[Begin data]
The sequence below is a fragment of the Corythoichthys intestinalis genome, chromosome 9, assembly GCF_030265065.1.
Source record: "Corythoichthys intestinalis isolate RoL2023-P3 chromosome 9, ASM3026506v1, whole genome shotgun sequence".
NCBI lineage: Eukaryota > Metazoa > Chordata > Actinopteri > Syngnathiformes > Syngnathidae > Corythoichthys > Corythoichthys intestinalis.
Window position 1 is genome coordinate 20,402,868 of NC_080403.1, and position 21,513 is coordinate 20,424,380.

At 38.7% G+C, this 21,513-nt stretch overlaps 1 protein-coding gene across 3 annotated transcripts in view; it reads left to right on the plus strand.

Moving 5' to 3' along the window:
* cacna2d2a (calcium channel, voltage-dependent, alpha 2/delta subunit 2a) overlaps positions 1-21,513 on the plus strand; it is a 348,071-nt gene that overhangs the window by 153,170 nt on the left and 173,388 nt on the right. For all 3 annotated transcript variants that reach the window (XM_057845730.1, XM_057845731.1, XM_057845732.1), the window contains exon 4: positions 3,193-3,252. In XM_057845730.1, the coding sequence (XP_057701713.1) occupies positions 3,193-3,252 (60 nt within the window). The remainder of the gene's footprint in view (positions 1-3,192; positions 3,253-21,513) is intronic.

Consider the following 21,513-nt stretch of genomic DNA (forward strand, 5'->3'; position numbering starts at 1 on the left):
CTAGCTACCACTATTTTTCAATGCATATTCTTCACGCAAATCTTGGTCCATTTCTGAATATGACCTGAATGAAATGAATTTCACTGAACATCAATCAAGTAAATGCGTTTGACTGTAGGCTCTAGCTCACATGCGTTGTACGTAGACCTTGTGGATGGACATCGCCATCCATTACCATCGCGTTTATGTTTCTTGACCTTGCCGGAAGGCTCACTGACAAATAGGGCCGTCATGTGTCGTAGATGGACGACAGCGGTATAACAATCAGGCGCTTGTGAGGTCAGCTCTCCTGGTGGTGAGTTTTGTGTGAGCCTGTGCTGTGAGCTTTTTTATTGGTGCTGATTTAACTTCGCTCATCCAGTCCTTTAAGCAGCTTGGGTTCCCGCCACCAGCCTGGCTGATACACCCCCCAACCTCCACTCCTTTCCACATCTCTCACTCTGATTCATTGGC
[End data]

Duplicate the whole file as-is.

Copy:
The sequence below is a fragment of the Corythoichthys intestinalis genome, chromosome 9, assembly GCF_030265065.1.
Source record: "Corythoichthys intestinalis isolate RoL2023-P3 chromosome 9, ASM3026506v1, whole genome shotgun sequence".
NCBI lineage: Eukaryota > Metazoa > Chordata > Actinopteri > Syngnathiformes > Syngnathidae > Corythoichthys > Corythoichthys intestinalis.
Window position 1 is genome coordinate 20,402,868 of NC_080403.1, and position 21,513 is coordinate 20,424,380.

At 38.7% G+C, this 21,513-nt stretch overlaps 1 protein-coding gene across 3 annotated transcripts in view; it reads left to right on the plus strand.

Moving 5' to 3' along the window:
* cacna2d2a (calcium channel, voltage-dependent, alpha 2/delta subunit 2a) overlaps positions 1-21,513 on the plus strand; it is a 348,071-nt gene that overhangs the window by 153,170 nt on the left and 173,388 nt on the right. For all 3 annotated transcript variants that reach the window (XM_057845730.1, XM_057845731.1, XM_057845732.1), the window contains exon 4: positions 3,193-3,252. In XM_057845730.1, the coding sequence (XP_057701713.1) occupies positions 3,193-3,252 (60 nt within the window). The remainder of the gene's footprint in view (positions 1-3,192; positions 3,253-21,513) is intronic.

Consider the following 21,513-nt stretch of genomic DNA (forward strand, 5'->3'; position numbering starts at 1 on the left):
CTAGCTACCACTATTTTTCAATGCATATTCTTCACGCAAATCTTGGTCCATTTCTGAATATGACCTGAATGAAATGAATTTCACTGAACATCAATCAAGTAAATGCGTTTGACTGTAGGCTCTAGCTCACATGCGTTGTACGTAGACCTTGTGGATGGACATCGCCATCCATTACCATCGCGTTTATGTTTCTTGACCTTGCCGGAAGGCTCACTGACAAATAGGGCCGTCATGTGTCGTAGATGGACGACAGCGGTATAACAATCAGGCGCTTGTGAGGTCAGCTCTCCTGGTGGTGAGTTTTGTGTGAGCCTGTGCTGTGAGCTTTTTTATTGGTGCTGATTTAACTTCGCTCATCCAGTCCTTTAAGCAGCTTGGGTTCCCGCCACCAGCCTGGCTGATACACCCCCCAACCTCCACTCCTTTCCACATCTCTCACTCTGATTCATTGGC